It's time for the Oregon State football team to sweep away any remnants of the 2017 season.

One of the worst years in school history came to a crashing halt with a 69-10 Civil War loss at Oregon on Saturday.

Change is underway. An OSU spokesperson confirmed on Sunday that the Beavers' assistant coaches will not be retained.

Oregon State will honor all contracts with the coaches.

Interim coach Cory Hall is maintaining his role for the foreseeable future.

OSU had not made an announcement regarding the open head coach position as of Sunday afternoon.

OSU senior inside linebacker Manase Hungalu said the Beavers need a head coach to come in and take on a major leadership role.

"We need to have a head coach come in and be responsible for these guys and being (able) to just lead these guys out there," Hungalu said. "We need somebody to be able to lead us out there and demand stuff and demand out of all the other assistant coaches and demand perfection out of the players and we'll be fine."

The Beavers finished 1-11, with the lone win over FCS Portland State, and the Vikings wound up winless.

Gary Andersen bailed on the Beavers after a loss at USC and Hall took over for the final six games. The Beavers played with a burst of energy in narrow losses to Colorado and Stanford but gradually fell back into old habits.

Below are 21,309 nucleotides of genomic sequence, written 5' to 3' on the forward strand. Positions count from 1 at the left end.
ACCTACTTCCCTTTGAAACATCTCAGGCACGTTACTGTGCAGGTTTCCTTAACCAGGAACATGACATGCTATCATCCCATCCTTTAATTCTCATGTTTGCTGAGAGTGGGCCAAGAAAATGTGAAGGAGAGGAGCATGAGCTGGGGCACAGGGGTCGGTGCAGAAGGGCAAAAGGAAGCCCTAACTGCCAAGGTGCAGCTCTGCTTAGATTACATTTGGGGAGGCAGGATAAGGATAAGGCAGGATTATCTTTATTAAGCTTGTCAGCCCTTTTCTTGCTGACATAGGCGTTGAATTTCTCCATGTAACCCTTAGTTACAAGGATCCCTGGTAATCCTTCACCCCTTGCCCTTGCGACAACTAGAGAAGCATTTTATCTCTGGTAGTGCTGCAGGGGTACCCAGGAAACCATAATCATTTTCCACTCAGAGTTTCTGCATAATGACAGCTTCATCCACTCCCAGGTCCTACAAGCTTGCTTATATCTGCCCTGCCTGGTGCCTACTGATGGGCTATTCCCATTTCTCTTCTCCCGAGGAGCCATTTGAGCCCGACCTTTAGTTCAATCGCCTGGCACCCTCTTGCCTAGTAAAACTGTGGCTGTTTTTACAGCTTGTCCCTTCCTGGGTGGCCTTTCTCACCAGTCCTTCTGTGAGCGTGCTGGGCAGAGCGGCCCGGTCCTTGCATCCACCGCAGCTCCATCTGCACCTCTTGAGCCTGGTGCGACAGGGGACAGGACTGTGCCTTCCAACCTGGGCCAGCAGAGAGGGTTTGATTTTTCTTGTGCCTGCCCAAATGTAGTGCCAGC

Hungalu said everything began to fall apart midway through the season.

"There were players that were confused and they didn't know what to do now that coach A was gone," he said. "Coach A recruited a lot of these guys, all of them besides the senior class. And when you have somebody like that leave, it's pretty difficult for them to believe in what he said and being able to just stick together."

The low came in the record loss to Oregon. The Beavers could not stop the Ducks in the first half and Oregon rolled up a 52-7 halftime lead.

Oregon eased off in the second half and allowed the fans to savor the big win.

OSU safety David Morris said the blowout should provide a major driving factor for the returning players to improve.

"For us, it's like that's the biggest thing," Morris said. "Next year is a restart button. It's where we can start things over and really work to get wins and make it to a bowl game."

Hungalu was forthright after playing in his final game for OSU. He said the Beavers did not prepare properly for the Civil War as well as the second half of the season.

"A lot of guys, including me, walked into this game and expected a lot more than what we prepared for. We didn't have the best week last week, we didn't take it another level," Hungalu said. "After coach A left we didn't even do anything to change the system or the whole program to be able to flip the program. Coach Hall just kind of brought the energy and I like to believe we need more than that. There's a lot more than just having energy on the field. There's a lot of little details that need to happen."

OSU's next staff will have a relatively young but experienced roster to mold.

Hungalu said the Beavers could begin a turnaround sooner than later.

"With the amount of players that we have and the young talent that we have on this team, there's definitely a chance for this team to flip early," Hungalu said. "Obviously, we need a solid foundation, meaning the coaches. We need a solid program just to get this back on track with all this extra distractions going on. But I do definitely believe that this program is able to flip soon."

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